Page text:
By Sadie Robinson
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Visteon workers beat corporate car giant

This article is over 15 years, 2 months old
Visteon workers last week won a massive victory against Ford, one of the most powerful multinational companies in the world.
Issue 2150
Workers from the Visteon occupation in Belfast join a May Day march through the city (Pic: Norman Briggs)
Workers from the Visteon occupation in Belfast join a May Day march through the city (Pic: Norman Briggs)

Visteon workers last week won a massive victory against Ford, one of the most powerful multinational companies in the world.

Around 600 workers across three sites in Basildon in Essex, Enfield in north London and Belfast were sacked at the end of March with no notice or redundancy pay.

They could have gone quietly and joined the dole queues.

Instead they fought back and won one of the biggest payouts in Ford’s history. This came just days after threatening to spread the action and shut down Ford plants in a move that could have cost the company millions.

Levent Adnan worked at the Enfield site for over 17 years. “This is a great result for us,” he told Socialist Worker. “Ford and Visteon have had their fingers burnt.

“The threat of taking action to Ford’s Bridgend plant was the turning point. They say it is Visteon that is paying but everyone knows it is Ford.

“This offer sets a new benchmark too – if Ford tries to sack workers elsewhere, it won’t be able to get away with it and give people nothing.

“This is a victory for workers.”

Visteon was part of Ford until 2000 and many of the sacked workers remained on Ford contracts.

Ford tried to avoid its responsibilities, claiming that it owed the workers nothing.

But the determination of the workers meant that it could no longer continue with this lie.


Their action forced the company to offer hundreds of thousands of pounds in packages that go beyond Ford’s standard redundancy terms.

The offer includes a year’s pay plus pay in lieu of notice, as well as a backdated pay rise and a further payout linked to each worker’s age and length of service.

Scott used to work at the Basildon site. “Everybody’s super-chuffed,” he told Socialist Worker. “A lot of people are just surprised that a deal came so quickly.”

Workers voted overwhelmingly to accept the offer – but are also vowing to continue their protests until they see the money.

They are right to do so. The fact that workers have not yet seen a written offer is a concern.

The workers forced a climbdown from bosses through their own determination and initiative.

In Belfast workers are now into their sixth week of occupation. Workers at the Enfield and Basildon factories also occupied and have held 24-hour pickets outside the plants since they came out.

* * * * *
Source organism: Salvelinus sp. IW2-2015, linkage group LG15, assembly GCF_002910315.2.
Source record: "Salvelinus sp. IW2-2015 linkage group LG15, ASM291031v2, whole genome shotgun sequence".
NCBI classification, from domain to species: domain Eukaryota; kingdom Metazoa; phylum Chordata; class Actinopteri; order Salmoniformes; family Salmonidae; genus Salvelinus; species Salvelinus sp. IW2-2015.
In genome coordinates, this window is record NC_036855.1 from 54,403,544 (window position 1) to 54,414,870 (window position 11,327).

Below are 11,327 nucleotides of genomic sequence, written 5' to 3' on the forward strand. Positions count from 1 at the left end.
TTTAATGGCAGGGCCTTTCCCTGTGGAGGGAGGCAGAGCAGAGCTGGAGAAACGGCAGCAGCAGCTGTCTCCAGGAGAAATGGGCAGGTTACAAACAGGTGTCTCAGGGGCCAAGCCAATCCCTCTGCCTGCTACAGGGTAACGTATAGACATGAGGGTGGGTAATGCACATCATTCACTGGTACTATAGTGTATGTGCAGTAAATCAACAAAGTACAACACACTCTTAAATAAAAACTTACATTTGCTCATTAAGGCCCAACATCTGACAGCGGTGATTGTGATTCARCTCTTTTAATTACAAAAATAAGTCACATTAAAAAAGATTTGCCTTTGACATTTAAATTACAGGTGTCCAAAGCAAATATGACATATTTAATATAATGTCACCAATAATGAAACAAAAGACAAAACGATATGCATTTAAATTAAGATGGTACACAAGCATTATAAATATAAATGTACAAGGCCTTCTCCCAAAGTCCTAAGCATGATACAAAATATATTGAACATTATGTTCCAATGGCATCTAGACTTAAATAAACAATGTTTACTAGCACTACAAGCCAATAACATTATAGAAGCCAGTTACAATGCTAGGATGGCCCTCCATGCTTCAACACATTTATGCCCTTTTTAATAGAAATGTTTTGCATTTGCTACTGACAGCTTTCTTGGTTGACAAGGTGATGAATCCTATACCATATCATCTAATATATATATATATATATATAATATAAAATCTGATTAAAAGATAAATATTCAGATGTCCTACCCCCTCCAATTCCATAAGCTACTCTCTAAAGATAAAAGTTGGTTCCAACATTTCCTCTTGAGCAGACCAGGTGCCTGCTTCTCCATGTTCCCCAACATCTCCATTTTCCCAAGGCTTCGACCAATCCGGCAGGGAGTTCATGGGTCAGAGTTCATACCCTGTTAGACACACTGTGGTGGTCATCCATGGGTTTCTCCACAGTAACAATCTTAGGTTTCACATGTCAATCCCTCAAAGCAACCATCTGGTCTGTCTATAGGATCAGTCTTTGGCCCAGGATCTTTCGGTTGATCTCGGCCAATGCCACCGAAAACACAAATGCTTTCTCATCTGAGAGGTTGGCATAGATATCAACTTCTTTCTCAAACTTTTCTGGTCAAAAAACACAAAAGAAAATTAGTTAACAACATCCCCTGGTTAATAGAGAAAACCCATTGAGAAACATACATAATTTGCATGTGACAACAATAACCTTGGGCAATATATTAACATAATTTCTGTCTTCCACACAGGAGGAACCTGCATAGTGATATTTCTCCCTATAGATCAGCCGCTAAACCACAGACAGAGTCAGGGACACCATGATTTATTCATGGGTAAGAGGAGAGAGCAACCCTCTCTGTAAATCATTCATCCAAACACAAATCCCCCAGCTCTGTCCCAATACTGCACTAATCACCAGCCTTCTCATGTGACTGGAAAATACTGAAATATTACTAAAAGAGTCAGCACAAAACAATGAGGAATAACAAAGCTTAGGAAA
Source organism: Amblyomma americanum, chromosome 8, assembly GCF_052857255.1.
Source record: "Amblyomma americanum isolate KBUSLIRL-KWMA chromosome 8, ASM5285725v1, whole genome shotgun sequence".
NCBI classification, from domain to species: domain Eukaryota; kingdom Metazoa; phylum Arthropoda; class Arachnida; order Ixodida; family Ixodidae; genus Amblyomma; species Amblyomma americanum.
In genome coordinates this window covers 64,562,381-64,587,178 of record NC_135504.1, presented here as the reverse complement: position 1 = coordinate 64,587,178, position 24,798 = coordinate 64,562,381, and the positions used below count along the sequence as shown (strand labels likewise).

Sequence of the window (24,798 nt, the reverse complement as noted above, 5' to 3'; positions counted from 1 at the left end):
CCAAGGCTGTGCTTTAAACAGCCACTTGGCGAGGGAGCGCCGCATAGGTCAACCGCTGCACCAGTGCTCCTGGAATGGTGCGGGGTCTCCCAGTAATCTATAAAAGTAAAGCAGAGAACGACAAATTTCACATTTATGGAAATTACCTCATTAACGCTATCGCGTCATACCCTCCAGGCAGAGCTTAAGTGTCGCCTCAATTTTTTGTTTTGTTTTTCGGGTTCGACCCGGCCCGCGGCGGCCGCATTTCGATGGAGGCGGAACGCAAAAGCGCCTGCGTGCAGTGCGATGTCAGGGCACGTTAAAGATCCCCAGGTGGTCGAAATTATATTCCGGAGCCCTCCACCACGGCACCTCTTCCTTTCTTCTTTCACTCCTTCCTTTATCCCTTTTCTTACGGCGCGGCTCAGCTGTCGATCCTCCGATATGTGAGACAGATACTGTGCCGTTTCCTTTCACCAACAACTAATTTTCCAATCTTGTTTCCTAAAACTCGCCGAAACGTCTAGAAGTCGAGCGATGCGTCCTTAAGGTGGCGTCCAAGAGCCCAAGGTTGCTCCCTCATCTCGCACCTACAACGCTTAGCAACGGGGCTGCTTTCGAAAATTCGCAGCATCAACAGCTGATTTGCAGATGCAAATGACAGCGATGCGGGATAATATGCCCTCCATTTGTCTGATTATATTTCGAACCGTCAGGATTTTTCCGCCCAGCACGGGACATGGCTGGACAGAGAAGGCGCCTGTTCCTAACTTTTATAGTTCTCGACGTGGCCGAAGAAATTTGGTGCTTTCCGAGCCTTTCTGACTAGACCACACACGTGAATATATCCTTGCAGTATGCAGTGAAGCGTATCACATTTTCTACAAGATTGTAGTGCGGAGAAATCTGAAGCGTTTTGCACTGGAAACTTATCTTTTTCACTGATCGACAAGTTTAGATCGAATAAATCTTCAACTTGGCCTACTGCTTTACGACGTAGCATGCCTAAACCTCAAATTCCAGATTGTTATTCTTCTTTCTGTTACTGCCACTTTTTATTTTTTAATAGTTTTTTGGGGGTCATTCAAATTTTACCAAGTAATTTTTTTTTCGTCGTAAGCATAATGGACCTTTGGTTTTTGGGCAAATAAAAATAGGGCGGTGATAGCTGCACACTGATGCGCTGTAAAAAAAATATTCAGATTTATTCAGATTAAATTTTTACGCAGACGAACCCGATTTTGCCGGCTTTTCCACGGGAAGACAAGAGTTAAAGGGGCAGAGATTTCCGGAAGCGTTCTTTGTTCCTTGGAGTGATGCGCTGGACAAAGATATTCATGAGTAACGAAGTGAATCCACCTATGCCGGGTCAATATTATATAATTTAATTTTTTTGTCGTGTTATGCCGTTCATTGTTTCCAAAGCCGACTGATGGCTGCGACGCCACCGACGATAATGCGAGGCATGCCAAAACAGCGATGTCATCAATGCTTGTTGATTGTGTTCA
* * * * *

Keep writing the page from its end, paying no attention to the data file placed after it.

Their fightback was by no means automatic. For workers in Enfield and Basildon, the fact that workers in Belfast refused to leave the plant when they were sacked and occupied was crucial.

“If it hadn’t been for Belfast we wouldn’t have had the idea to occupy,” said Phil Wilson, a worker at the Enfield site. “We owe a big thanks to them.”

People learnt what to do as they went along. The workers faced many hurdles but overcame them all to carry on the fight.

“We have seen our power now,” said Marcia. “At first we just went home as we thought we couldn’t do anything. But then you get home and look at your kids and think, how am I going to feed them?

“You realise you have to fight. When we’re in a group we can move mountains.”

The result is a victory for Visteon workers. But it’s clear that they could have won much more if Unite had been fully behind them from the start and mobilised the whole union behind their struggle.

John McGuire, the Unite union convenor at Belfast, told Socialist Worker, “Financially the deal is good for most people. But there are some workers here who never worked for Ford. For them the deal’s not so good.


“We would rather have our plant open. We should have spread action throughout Ford to save the jobs.

“People are happy with the money because it gives them some breathing space.

“But it’s been an emotional rollercoaster and now everyone has to face the reality of having no job.”

Many workers also want to continue the fight for their pensions.

They are right to be angry with the union leadership. But we should not underestimate the significance of what they have achieved.

“We had nothing before the occupation,” said Anna. “This is about money but it’s also about a principle – that people can’t just be pushed down.

“What happened here is very important for future generations.”

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